Event Details

  • Everyday from 03/26/2013 to 05/01/2013

    Location: Russell Cave National Monument Time: 8:00 AM to 4:30 PM Fee Information: free Contact Name: Keena Graham Contact Email: e-mail us Contact Phone Number: 256-495-2672

2013 year marks the 175th anniversary of the Trail of Tears. This was when Cherokee Indians and bands from other southeastern tribes were removed from their ancestral homes in the east to unfamiliar lands in the west. You’ll be surprised to know that some of the roads we travel, waterways we play in, and places we visit are on the routes used during Indian Removal. Russell Cave National Monument challenges you to visit these places, take pictures of the signs, and send them to ranger Keena Graham at keena_graham@nps.gov, mail them, or visit the park to show proof of completion. The first person to accomplish this challenge will receive a Cherokee-style pot made by nationally known artist, Tammy Beane. Previous challenge winners are excluded.


  • Some of the soldiers associated with the Benge Detachment are believed to have stayed at the Fort Payne Cabin site built by "Spirit the Preacher" in Fort Payne, Alabama.
  • The Benge Route runs through Lake Guntersville State Park in Marshall County.
  • Although, the National Park Service administers the Trail of Tears National Historic Trail, this portion of the trail runs through the Wheeler National Wildlife Refuge located near Decatur, Alabama.
  • John Ross was born in Turkeytown which some believe may be partially covered by Lake Weiss outside of Centre, Alabama. Take a picture of the lake or the road sign bearing the name of the old town.
  • John Ross, Andrew Ross, and George Lowery persuaded missionaries to develop a second mission near Willstown Cemetery in Fort Payne, Alabama.
  • Fourteen American Indian Nations that were greatly affected by Indian Removal say they descended from the people who lived for 10,000 years continuously at Russell Cave National Monument in Alabama.
  • Although not confirmed, it is believed that a road that came near the Blue Hole at Little River Canyon National Preserve was used to remove 40 Cherokee people during the Trail of Tears.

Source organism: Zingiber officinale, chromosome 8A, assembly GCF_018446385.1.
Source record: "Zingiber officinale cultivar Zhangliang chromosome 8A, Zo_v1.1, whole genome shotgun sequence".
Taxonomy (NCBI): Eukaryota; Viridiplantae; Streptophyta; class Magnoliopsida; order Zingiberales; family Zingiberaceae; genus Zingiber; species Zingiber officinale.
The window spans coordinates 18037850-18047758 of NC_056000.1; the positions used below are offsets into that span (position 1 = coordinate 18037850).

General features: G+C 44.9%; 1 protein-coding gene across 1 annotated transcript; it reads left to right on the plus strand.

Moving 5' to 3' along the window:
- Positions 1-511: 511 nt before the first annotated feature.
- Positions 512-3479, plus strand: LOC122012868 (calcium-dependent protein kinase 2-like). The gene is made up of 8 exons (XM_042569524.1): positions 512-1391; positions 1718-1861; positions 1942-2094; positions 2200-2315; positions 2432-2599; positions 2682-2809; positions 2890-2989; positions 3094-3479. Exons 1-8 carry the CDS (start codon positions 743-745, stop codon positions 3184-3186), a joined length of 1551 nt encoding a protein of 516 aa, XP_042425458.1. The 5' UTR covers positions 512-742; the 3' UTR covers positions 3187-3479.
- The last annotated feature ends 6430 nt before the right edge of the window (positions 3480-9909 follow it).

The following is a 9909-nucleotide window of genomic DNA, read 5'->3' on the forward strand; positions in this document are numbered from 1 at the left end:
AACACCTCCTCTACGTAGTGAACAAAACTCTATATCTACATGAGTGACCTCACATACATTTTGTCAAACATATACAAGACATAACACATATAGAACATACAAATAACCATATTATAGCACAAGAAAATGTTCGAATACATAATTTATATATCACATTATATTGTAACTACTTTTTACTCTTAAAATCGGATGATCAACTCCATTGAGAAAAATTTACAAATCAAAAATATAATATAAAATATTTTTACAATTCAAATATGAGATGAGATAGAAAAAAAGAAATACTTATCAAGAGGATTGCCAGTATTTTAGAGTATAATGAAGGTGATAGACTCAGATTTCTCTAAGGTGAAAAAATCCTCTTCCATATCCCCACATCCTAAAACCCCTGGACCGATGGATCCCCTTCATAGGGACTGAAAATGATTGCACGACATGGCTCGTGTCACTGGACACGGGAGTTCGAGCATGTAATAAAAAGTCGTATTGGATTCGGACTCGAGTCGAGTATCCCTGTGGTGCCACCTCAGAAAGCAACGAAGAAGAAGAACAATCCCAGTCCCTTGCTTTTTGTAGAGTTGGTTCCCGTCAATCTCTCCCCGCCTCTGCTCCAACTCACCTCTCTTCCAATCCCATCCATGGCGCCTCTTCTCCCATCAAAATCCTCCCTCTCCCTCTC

• Red Clay served as the seat of government for the Cherokee Nation from 1832-1838.
  • You can find the names of flowers and trees written in the Cherokee language at Audubon Acres in Chattanooga.
  • It is reported that President Monroe visited Brainerd Mission where an old cemetery still exists close to Brainerd Road in Chattanooga.
  • A portion of the Trail of Tears goes through and around Moccasin Bend, one of the only National Archeological Districts in the country.
  • Blythe's Ferry is Located within the Cherokee Removal Memorial Park, this is the place where nine detachments crossed the Tennessee River.
  • There were many "Removal Camps" in the Charleston/Calhoun, Tennessee area near the Hiawassee River. Take a picture of one of the Trail of Tears historic markers.
  • Beautiful medallions lead the way to Ross's Landing in Chattanooga which was one of the "launching" sites of the Trail of Tears.


  • Located near Dalton, Georgia, The Chief Vann House was once the home of two famous Cherokee leaders.
  • The Chieftains Museum in Rome, Georgia, was the home of the Cherokee leader, Major Ridge, who recruited and led troops who fought alongside Andrew Jackson during the Battle of Horseshoe Bend.
  • US 411 connects Gadsden, Centre, Rome, and Cartersville. Be sure to take a picture of one of the Trail of Tears National Historic Trail signs on this road.
  • The home of John Ross, Principal Chief of the Cherokee Nation, is in the town once known as Poplar Spring, Georgia which is now Rossville.
  •  New Echota was the site of the first American Indian language newspaper office.
  • Cedar Town, once known as Beaver Town, was a Cherokee and Creek village where an encampment site was located during the Trail of Tears.


Did You Know?